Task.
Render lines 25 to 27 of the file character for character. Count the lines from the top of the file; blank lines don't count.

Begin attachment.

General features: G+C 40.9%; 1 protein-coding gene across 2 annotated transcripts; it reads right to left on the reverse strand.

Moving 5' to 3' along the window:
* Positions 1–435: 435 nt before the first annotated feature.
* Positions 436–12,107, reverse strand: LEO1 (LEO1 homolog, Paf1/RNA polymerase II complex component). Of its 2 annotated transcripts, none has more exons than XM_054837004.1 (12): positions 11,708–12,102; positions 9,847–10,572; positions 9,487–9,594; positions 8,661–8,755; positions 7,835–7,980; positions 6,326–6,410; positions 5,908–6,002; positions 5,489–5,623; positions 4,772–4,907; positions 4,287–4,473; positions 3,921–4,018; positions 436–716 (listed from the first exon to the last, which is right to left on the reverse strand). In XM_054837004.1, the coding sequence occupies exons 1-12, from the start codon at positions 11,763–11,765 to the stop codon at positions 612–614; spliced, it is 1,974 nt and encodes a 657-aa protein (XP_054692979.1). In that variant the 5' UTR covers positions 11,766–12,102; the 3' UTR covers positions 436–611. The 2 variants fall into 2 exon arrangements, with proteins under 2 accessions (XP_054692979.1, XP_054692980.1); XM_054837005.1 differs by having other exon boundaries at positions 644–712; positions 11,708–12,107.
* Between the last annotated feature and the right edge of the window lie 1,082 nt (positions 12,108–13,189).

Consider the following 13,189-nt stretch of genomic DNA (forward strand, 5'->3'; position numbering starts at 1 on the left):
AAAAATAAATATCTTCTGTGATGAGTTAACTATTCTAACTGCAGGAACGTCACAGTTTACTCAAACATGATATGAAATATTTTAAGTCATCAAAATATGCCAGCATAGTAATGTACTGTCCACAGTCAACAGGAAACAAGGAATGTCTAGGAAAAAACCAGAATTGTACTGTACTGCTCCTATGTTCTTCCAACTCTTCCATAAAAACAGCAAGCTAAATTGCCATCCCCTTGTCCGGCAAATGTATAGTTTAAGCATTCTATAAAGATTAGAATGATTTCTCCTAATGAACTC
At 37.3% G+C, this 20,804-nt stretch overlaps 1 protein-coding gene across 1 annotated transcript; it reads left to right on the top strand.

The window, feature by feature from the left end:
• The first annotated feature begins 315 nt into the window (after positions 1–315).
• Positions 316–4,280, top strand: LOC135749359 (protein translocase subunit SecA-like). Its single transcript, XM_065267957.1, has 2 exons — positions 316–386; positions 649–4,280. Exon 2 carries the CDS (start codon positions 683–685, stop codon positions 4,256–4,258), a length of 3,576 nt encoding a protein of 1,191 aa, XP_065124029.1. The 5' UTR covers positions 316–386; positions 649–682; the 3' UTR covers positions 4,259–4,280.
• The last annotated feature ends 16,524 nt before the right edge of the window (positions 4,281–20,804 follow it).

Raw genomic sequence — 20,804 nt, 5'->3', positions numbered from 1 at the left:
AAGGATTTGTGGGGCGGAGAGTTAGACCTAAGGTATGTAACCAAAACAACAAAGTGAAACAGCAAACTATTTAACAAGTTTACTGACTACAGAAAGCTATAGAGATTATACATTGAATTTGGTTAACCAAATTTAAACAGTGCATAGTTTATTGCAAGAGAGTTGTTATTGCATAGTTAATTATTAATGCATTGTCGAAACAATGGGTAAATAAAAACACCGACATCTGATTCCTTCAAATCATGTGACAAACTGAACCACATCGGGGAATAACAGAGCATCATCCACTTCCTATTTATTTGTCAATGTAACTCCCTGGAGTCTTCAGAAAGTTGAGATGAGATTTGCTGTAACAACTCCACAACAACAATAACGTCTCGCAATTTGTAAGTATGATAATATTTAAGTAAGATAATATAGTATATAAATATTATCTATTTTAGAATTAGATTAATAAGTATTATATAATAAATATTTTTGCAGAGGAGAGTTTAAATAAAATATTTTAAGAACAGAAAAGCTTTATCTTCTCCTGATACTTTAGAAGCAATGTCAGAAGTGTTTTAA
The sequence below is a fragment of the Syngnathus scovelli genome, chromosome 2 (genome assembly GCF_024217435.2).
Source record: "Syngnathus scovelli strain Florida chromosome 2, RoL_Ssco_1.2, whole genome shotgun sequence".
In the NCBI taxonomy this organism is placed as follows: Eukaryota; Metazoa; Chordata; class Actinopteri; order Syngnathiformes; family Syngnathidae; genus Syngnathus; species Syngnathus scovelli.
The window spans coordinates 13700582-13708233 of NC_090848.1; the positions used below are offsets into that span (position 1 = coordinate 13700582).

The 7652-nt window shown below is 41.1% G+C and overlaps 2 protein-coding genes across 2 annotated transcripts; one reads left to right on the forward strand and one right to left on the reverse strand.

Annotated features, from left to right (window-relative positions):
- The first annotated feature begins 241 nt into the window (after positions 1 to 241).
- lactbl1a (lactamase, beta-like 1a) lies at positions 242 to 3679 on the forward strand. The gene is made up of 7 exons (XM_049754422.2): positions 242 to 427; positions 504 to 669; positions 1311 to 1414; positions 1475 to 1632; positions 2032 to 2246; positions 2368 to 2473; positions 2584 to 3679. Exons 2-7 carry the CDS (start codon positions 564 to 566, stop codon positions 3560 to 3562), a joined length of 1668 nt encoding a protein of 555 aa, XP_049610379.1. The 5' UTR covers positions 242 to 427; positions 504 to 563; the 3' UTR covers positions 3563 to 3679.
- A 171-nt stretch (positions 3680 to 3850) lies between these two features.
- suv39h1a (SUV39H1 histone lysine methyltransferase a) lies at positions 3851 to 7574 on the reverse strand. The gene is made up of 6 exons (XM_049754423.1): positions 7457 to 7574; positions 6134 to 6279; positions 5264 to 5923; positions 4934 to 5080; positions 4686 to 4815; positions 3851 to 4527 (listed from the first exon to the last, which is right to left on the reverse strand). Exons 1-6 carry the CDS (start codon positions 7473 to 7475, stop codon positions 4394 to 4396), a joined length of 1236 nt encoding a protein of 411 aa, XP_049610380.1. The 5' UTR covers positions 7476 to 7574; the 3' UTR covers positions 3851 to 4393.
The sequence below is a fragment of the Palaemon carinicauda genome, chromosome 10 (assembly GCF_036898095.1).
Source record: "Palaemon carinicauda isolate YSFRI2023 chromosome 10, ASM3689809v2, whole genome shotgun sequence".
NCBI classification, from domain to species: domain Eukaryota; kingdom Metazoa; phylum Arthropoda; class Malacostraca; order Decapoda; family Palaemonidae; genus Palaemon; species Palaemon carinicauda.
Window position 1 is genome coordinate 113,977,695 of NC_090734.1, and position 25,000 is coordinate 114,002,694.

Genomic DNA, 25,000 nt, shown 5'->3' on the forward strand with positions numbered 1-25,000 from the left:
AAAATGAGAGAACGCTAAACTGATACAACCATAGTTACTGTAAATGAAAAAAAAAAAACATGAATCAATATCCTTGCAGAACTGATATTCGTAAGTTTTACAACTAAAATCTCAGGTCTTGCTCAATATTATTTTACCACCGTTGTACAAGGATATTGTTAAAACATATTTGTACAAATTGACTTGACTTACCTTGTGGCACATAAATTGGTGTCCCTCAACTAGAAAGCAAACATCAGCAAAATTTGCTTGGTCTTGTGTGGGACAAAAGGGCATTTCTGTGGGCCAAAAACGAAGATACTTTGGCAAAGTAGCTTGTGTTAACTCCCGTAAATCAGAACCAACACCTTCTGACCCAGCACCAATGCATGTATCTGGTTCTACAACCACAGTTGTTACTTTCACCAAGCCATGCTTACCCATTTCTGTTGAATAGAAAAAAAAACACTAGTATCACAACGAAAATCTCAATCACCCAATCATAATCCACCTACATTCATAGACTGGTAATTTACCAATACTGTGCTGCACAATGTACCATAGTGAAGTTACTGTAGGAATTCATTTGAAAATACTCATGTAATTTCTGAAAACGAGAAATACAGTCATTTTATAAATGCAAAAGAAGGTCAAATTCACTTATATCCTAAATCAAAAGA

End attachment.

The sequence below is a fragment of the Palaemon carinicauda genome, chromosome 10 (assembly GCF_036898095.1).
Source record: "Palaemon carinicauda isolate YSFRI2023 chromosome 10, ASM3689809v2, whole genome shotgun sequence".
NCBI classification, from domain to species: domain Eukaryota; kingdom Metazoa; phylum Arthropoda; class Malacostraca; order Decapoda; family Palaemonidae; genus Palaemon; species Palaemon carinicauda.